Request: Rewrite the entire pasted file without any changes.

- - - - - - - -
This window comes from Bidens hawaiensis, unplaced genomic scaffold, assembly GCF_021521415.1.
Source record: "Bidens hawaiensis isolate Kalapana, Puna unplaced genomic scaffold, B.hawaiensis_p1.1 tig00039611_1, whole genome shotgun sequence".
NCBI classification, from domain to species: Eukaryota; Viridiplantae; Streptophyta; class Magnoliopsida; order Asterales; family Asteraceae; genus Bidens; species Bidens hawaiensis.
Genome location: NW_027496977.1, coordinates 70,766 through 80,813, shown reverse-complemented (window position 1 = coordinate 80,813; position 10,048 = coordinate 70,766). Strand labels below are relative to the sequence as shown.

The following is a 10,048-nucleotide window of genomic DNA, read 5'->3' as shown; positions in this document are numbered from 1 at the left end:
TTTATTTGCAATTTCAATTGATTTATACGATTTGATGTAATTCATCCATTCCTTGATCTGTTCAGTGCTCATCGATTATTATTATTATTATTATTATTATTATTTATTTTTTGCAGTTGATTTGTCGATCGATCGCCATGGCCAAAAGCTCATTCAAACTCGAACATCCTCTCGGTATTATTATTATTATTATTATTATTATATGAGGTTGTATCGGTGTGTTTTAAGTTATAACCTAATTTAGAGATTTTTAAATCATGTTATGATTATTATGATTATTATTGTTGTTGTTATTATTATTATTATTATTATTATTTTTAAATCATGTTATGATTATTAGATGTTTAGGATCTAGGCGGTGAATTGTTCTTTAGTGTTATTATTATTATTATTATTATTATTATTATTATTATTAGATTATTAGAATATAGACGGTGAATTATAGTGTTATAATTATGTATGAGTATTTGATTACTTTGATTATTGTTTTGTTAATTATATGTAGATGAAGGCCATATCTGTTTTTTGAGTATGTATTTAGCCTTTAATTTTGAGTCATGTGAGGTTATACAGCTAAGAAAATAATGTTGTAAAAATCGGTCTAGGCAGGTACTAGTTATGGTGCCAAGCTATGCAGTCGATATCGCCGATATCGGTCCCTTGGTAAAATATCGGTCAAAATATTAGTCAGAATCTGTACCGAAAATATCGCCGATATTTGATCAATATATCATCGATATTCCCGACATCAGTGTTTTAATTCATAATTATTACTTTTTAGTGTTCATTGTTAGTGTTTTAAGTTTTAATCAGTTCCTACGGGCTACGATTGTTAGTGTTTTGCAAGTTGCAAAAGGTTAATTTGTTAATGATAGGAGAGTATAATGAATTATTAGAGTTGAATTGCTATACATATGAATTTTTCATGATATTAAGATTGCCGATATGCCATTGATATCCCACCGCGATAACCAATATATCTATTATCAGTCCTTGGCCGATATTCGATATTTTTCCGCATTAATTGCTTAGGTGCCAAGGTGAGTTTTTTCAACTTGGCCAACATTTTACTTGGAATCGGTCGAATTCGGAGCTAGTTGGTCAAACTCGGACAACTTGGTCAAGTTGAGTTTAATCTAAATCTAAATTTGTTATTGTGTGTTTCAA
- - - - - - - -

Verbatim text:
This window comes from Bidens hawaiensis, unplaced genomic scaffold, assembly GCF_021521415.1.
Source record: "Bidens hawaiensis isolate Kalapana, Puna unplaced genomic scaffold, B.hawaiensis_p1.1 tig00039611_1, whole genome shotgun sequence".
NCBI classification, from domain to species: Eukaryota; Viridiplantae; Streptophyta; class Magnoliopsida; order Asterales; family Asteraceae; genus Bidens; species Bidens hawaiensis.
Genome location: NW_027496977.1, coordinates 70,766 through 80,813, shown reverse-complemented (window position 1 = coordinate 80,813; position 10,048 = coordinate 70,766). Strand labels below are relative to the sequence as shown.

The following is a 10,048-nucleotide window of genomic DNA, read 5'->3' as shown; positions in this document are numbered from 1 at the left end:
TTTATTTGCAATTTCAATTGATTTATACGATTTGATGTAATTCATCCATTCCTTGATCTGTTCAGTGCTCATCGATTATTATTATTATTATTATTATTATTATTTATTTTTTGCAGTTGATTTGTCGATCGATCGCCATGGCCAAAAGCTCATTCAAACTCGAACATCCTCTCGGTATTATTATTATTATTATTATTATTATATGAGGTTGTATCGGTGTGTTTTAAGTTATAACCTAATTTAGAGATTTTTAAATCATGTTATGATTATTATGATTATTATTGTTGTTGTTATTATTATTATTATTATTATTATTTTTAAATCATGTTATGATTATTAGATGTTTAGGATCTAGGCGGTGAATTGTTCTTTAGTGTTATTATTATTATTATTATTATTATTATTATTATTATTAGATTATTAGAATATAGACGGTGAATTATAGTGTTATAATTATGTATGAGTATTTGATTACTTTGATTATTGTTTTGTTAATTATATGTAGATGAAGGCCATATCTGTTTTTTGAGTATGTATTTAGCCTTTAATTTTGAGTCATGTGAGGTTATACAGCTAAGAAAATAATGTTGTAAAAATCGGTCTAGGCAGGTACTAGTTATGGTGCCAAGCTATGCAGTCGATATCGCCGATATCGGTCCCTTGGTAAAATATCGGTCAAAATATTAGTCAGAATCTGTACCGAAAATATCGCCGATATTTGATCAATATATCATCGATATTCCCGACATCAGTGTTTTAATTCATAATTATTACTTTTTAGTGTTCATTGTTAGTGTTTTAAGTTTTAATCAGTTCCTACGGGCTACGATTGTTAGTGTTTTGCAAGTTGCAAAAGGTTAATTTGTTAATGATAGGAGAGTATAATGAATTATTAGAGTTGAATTGCTATACATATGAATTTTTCATGATATTAAGATTGCCGATATGCCATTGATATCCCACCGCGATAACCAATATATCTATTATCAGTCCTTGGCCGATATTCGATATTTTTCCGCATTAATTGCTTAGGTGCCAAGGTGAGTTTTTTCAACTTGGCCAACATTTTACTTGGAATCGGTCGAATTCGGAGCTAGTTGGTCAAACTCGGACAACTTGGTCAAGTTGAGTTTAATCTAAATCTAAATTTGTTATTGTGTGTTTCAA